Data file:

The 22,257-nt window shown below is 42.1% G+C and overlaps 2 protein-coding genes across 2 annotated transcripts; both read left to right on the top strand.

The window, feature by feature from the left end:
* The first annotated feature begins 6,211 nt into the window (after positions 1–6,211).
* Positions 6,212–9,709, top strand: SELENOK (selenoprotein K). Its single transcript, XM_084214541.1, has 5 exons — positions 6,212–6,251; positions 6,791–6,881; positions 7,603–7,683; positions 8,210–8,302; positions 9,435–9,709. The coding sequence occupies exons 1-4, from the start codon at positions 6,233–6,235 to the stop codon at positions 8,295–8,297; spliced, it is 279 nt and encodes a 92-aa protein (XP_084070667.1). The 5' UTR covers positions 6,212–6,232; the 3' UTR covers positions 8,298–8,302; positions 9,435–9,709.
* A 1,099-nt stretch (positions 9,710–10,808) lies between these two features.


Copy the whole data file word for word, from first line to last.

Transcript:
The 22,257-nt window shown below is 42.1% G+C and overlaps 2 protein-coding genes across 2 annotated transcripts; both read left to right on the top strand.

The window, feature by feature from the left end:
* The first annotated feature begins 6,211 nt into the window (after positions 1–6,211).
* Positions 6,212–9,709, top strand: SELENOK (selenoprotein K). Its single transcript, XM_084214541.1, has 5 exons — positions 6,212–6,251; positions 6,791–6,881; positions 7,603–7,683; positions 8,210–8,302; positions 9,435–9,709. The coding sequence occupies exons 1-4, from the start codon at positions 6,233–6,235 to the stop codon at positions 8,295–8,297; spliced, it is 279 nt and encodes a 92-aa protein (XP_084070667.1). The 5' UTR covers positions 6,212–6,232; the 3' UTR covers positions 8,298–8,302; positions 9,435–9,709.
* A 1,099-nt stretch (positions 9,710–10,808) lies between these two features.